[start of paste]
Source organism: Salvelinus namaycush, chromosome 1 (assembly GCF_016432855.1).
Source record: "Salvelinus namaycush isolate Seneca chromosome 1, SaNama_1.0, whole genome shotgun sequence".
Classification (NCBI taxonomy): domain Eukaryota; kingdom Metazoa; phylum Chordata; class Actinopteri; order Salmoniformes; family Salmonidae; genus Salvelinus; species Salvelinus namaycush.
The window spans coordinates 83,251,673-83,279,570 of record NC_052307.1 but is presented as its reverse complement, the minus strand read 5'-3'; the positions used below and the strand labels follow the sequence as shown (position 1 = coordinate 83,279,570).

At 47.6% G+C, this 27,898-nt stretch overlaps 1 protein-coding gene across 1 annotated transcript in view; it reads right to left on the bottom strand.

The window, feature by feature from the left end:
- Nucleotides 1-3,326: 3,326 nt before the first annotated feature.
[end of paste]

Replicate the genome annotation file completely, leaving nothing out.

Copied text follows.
Source organism: Salvelinus namaycush, chromosome 1 (assembly GCF_016432855.1).
Source record: "Salvelinus namaycush isolate Seneca chromosome 1, SaNama_1.0, whole genome shotgun sequence".
Classification (NCBI taxonomy): domain Eukaryota; kingdom Metazoa; phylum Chordata; class Actinopteri; order Salmoniformes; family Salmonidae; genus Salvelinus; species Salvelinus namaycush.
The window spans coordinates 83,251,673-83,279,570 of record NC_052307.1 but is presented as its reverse complement, the minus strand read 5'-3'; the positions used below and the strand labels follow the sequence as shown (position 1 = coordinate 83,279,570).

At 47.6% G+C, this 27,898-nt stretch overlaps 1 protein-coding gene across 1 annotated transcript in view; it reads right to left on the bottom strand.

The window, feature by feature from the left end:
- Nucleotides 1-3,326: 3,326 nt before the first annotated feature.